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The Settlement of the Appalachian Frontier: Our Amazing Ancestors

The Settlement of the Appalachian Frontier

Sharing information, stories, and ideas for teaching students about the settlement of the Appalachian Frontier. Focusing on the little-known people and history of Southwestern Virginia, Northeast Tennessee, and Eastern Kentucky.

Location: Nickelsville, Virginia, United States

Thursday, December 16, 2004

Our Amazing Ancestors

Mary Draper Ingles was a young mother of three. Her third baby was actually due to be born any day. On July 8, 1755, Shawnee Indians raided her settlement on the New River of Virginia (near Blacksburg), killed many of her neighbors, and even her mother. Then they abducted her, her two little boys, her sister in law Bettie, and a neighbor named Lenard. They were taken into W. Virginia through the New River Gorge, on to the mighty Ohio River, and into Southern Ohio (present site of Portsmouth). Mrs. Ingles' life was scattered, devastated and all but destroyed. Eventually, after a few weeks as a captive, she lost the rest of her family. Her sons were adopted and taken to still another faraway Shawnee settlement. Bettie was given as a wife to a Shawnee man, and Mary herself was sold to French traders, along with a new friend, Ghetel, an elderly Dutch widow. Her life further ruined and disrupted, she made a fateful decision; either try to return home to Virginia and to her husband William, or life was not worth living. Will was all she has left to remind her of who she truly was. She felt she must return home to him. Her story is told in the book and movie, “Follow the River”, and the long running drama, “The Long Way Home.”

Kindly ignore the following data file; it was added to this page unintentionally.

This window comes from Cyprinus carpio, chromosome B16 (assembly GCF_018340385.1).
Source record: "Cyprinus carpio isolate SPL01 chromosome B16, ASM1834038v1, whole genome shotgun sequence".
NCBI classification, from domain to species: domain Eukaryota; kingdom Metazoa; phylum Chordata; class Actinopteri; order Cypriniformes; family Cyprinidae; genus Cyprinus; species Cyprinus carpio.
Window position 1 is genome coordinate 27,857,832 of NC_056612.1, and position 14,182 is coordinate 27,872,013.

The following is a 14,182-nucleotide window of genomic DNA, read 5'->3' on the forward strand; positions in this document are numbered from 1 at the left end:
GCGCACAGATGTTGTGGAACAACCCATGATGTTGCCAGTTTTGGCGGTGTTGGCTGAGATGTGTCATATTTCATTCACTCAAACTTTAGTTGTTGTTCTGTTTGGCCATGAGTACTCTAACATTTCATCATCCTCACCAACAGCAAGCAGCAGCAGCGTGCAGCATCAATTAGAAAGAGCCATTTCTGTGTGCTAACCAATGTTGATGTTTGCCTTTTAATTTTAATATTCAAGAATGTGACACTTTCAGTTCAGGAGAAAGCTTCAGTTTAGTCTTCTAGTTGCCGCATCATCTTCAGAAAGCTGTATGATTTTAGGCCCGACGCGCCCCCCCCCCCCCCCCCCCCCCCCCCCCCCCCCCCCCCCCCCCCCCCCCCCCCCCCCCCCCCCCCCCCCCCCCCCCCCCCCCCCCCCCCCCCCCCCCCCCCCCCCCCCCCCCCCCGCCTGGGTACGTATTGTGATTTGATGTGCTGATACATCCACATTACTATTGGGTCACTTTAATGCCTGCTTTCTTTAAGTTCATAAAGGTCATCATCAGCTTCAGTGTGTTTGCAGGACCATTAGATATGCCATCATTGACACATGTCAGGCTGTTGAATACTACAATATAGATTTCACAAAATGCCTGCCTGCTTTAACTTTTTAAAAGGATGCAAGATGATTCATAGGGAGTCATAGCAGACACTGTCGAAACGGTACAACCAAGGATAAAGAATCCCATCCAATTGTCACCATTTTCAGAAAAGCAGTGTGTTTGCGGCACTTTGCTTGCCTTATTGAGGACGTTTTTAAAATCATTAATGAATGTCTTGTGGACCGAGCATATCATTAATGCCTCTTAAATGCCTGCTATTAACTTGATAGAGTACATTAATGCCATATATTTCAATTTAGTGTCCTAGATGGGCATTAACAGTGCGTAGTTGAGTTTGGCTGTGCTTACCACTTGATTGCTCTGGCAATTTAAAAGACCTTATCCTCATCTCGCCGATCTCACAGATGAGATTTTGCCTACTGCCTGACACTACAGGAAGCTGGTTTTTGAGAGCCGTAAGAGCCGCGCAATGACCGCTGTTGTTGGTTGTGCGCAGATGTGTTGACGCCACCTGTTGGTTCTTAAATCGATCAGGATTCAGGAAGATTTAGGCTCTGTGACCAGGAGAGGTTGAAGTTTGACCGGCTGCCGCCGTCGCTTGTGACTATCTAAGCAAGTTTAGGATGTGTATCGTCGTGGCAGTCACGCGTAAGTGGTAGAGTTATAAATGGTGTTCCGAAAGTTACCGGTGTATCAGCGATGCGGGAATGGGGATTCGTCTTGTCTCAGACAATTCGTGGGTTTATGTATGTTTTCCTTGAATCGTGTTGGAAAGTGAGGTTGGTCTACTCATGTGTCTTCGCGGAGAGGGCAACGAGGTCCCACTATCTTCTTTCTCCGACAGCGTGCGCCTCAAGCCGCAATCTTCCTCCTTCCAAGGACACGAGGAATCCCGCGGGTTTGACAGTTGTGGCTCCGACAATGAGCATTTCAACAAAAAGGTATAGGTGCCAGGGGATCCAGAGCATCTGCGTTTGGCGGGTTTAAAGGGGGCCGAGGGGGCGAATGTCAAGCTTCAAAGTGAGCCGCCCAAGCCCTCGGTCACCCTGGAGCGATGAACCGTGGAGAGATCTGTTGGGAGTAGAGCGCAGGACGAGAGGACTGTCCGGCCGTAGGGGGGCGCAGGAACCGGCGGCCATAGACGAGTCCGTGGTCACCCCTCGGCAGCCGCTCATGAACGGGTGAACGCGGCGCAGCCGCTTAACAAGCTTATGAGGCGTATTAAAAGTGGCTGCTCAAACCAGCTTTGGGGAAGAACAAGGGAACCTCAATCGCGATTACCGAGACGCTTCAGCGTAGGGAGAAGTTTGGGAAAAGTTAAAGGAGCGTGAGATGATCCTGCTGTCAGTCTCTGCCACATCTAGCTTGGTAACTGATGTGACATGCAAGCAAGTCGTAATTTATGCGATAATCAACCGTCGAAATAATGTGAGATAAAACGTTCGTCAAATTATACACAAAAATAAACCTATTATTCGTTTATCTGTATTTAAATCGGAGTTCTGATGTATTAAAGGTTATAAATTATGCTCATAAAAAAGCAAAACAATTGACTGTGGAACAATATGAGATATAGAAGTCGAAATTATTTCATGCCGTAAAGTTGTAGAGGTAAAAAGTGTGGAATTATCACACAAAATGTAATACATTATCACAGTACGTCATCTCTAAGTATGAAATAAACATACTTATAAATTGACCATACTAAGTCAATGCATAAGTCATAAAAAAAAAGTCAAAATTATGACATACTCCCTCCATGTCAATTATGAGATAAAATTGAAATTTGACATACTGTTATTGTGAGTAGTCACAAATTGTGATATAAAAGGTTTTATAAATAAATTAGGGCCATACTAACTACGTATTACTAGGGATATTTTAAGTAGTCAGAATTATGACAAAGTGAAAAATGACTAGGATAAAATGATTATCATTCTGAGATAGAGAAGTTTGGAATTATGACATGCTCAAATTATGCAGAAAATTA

And she was only one of many women who faced a similarly tragic situation:
Jenny Wiley, Polly Alley, Elizabeth Livingston, Mary Jemison, and countless others were carried off by Shawnee or Cherokee Raiding Parties and forced to make similar choices. Many did not live to tell their stories. Those that did, leave us amazed by the hardships they overcame and the fortitude they somehow found within themselves.